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Book Summary: Explains how companies must pinpoint business strategies to a few critically important choices, identifying common blunders while outlining simple exercises and questions that can guide day-to-day and long-term decisions.
Book Summary: Are you just playing—or playing to win? Strategy is not complex. But it is hard. It’s hard because it forces people and organizations to make specific choices about their future—something that doesn’t happen in most companies. Now two of today’s best-known business thinkers get to the heart of strategy—explaining what it’s for, how to think about it, why you need it, and how to get it done. And they use one of the most successful corporate turnarounds of the past century, which they achieved together, to prove their point. A.G. Lafley, former CEO of Procter & Gamble, in close partnership with strategic adviser Roger Martin, doubled P&G’s sales, quadrupled its profits, and increased its market value by more than $100 billion in just ten years. Now, drawn from their years of experience at P&G and the Rotman School of Management, where Martin is dean, this book shows how leaders in organizations of all sizes can guide everyday actions with larger strategic goals built around the clear, essential elements that determine business success—where to play and how to win. The result is a playbook for winning. Lafley and Martin have created a set of five essential strategic choices that, when addressed in an integrated way, will move you ahead of your competitors. They are: • What is our winning aspiration? • Where will we play? • How will we win? • What capabilities must we have in place to win? • What management systems are required to support our choices? The stories of how P&G repeatedly won by applying this method to iconic brands such as Olay, Bounty, Gillette, Swiffer, and Febreze clearly illustrate how deciding on a strategic approach—and then making the right choices to support it—makes the difference between just playing the game and actually winning.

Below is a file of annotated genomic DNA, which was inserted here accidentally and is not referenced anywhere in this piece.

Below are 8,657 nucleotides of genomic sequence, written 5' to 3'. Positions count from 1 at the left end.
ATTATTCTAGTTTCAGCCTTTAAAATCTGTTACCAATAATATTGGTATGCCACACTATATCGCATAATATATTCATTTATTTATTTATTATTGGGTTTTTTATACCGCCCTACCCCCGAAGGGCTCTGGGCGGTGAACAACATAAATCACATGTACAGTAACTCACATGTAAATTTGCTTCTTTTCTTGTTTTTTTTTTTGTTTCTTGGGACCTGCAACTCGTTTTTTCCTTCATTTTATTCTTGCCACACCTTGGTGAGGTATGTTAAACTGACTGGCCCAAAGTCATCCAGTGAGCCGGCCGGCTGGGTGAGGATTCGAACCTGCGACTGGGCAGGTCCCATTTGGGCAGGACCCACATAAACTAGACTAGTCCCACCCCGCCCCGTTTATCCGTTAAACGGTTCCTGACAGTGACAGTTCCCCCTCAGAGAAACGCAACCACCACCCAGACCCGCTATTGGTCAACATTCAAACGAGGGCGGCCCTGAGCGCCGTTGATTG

Book Summary: Winning at competitive games requires a results-oriented mindset that many players are simply not willing to adopt. This book walks players through the entire process: how to choose a game and learn basic proficiency, how to break through the mental barriers that hold most players back, and how to handle the issues that top players face. It also includes a complete analysis of Sun Tzu's book The Art of War and its applications to games of today. These foundational concepts apply to virtually all competitive games, and even have some application to "real life." Trade paperback. 142 pages.
Book Summary: "Many parents work more hours outside of the home and their lives are crowded with more obligations than ever before; many children spend their evenings and weekends trying out for all-star teams, traveling to regional and national tournaments, and eating dinner in the car while being shuttled between activities. In this vivid ethnography, based on almost 200 interviews with parents, children, coaches and teachers, Hilary Levey probes the increase in children's participation in activities outside of the home, structured and monitored by their parents, when family time is so scarce. As the parental "second shift" continues to grow, alongside it a second shift for children has emerged--especially among the middle- and upper-middle classes--which is suffused with competition rather than mere participation. What motivates these particular parents to get their children involved in competitive activities? Parents' primary concern is their children's access to high quality educational credentials--the biggest bottleneck standing in the way of, or facilitating entry into, membership in the upper-middle class. Competitive activities, like sports and the arts, are seen as the essential proving ground that will clear their children's paths to the Ivy League or other similar institutions by helping them to develop a competitive habitus. This belief, motivated both by reality and by perception, and shaped by gender and class, affects how parents envision their children's futures; it also shapes the structure of children's daily lives, what the children themselves think about their lives, and the competitive landscapes of the activities themselves"--